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Dark Clouds on the Horizon of Cloud Computing?

05.13.2013
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Cloud is red hot. You can’t attend a conference or take two steps out of your house without hearing something about cloud computing. It isn’t a shocker, as the concepts behind Cloud form a compelling argument for the way business needs to be run. It lets anyone, regardless of upfront spend and infrastructure, be a potential ‘robber baron‘ like the 19th Century Rockefellers and Gettys, but without masses of workers and railroad tracks.

Screen Shot 2013-05-11 at 12.06.03 PMJust how fast is it growing? Cap Gemini in Where Business meets Cloud, claims that 78% of their survey’s respondents are focusing on new applications for Cloud adoption. Those are enormous numbers and have emerged out of just a few years of hype to show that Cloud is here, not just a hot topic.

Clouds on the horizon?

So why are there clouds on the horizon? Because companies can’t simply flip a switch and create an entirely new architecture without great risk and disruption to ongoing business. Since computerization started decades ago, there have been what IDC’sFrank Gens refers to as three platforms for technology development. Distilling his thoughts down, the first platform was Mainframe and terminals, the second was client-server and PC’s, and the third is the blend of social, big data, cloud and delivered as apps on mobile devices.

Gens is spot on and that’s the problem for Cloud. The fundamental challenge is a platform one. If many businesses still operate mainframe systems (they do), and everyone runs client/server systems (they also do), there’s simply no way to re-platform without taking a deliberate and measured approach. Unless there’s an overwhelming driver for wholesale change, businesses tend to be pragmatic about changing out what’s working.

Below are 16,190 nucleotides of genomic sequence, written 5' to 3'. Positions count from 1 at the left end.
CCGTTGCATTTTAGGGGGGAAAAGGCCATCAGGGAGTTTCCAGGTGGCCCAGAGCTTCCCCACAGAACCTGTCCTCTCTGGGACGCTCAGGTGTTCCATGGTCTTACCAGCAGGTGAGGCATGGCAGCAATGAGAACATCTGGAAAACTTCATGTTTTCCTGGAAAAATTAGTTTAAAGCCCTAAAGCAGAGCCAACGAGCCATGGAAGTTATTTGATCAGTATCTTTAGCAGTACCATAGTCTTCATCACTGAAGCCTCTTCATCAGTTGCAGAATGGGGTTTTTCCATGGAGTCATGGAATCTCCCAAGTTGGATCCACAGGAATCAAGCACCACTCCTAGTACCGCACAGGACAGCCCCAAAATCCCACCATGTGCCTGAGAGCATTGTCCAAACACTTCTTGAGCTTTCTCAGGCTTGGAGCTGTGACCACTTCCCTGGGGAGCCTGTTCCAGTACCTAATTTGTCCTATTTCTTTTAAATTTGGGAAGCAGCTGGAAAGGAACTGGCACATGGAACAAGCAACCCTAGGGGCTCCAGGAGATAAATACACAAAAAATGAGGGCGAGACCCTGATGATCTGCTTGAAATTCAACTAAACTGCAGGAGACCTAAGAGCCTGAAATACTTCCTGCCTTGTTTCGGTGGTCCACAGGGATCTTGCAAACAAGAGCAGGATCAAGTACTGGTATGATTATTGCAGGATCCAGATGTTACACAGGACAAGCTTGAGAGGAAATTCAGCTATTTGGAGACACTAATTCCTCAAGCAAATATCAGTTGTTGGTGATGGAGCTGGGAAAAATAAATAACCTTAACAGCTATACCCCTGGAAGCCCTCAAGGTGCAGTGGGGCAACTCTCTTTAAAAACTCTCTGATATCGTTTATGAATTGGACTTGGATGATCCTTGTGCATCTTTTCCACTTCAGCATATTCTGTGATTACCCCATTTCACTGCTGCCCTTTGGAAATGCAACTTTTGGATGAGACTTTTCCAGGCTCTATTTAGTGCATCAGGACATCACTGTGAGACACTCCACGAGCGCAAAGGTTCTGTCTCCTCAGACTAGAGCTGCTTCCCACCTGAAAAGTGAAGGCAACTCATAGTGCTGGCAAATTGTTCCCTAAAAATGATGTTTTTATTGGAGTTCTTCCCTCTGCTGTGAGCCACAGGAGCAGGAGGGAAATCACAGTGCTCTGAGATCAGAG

So what to do?

That doesn’t mean it has to be a slow change. Competing on the ’3rd Platform’ involves being able to blend the value, scalability and flexibility Cloud offers with the functionality and we-already-bought-it-and-it-works of on-premise systems. That involves being able to choose Cloud applications carefully so that a symbiotic ecosystem is under construction instead of something even more difficult to manage and measure.

It isn’t just about choosing carefully. Cloud computing tends to lock customers into the limited functionality of a Salesforce.com or other platform. This isn’t the same game as the client-server days, where anything could be constructed to a particular business need and people expected highly custom functionality. Cloud applications in existence today don’t offer unlimited functionality as part of their value.

The trick with Cloud is to choose carefully but to also ensure that what being used can be integrated so that employees and customers aren’t the victims of what seemed like a good idea on paper. That, for now, is a bigger challenge than many people realize.

Published at DZone with permission of Christopher Taylor, author and DZone MVB.

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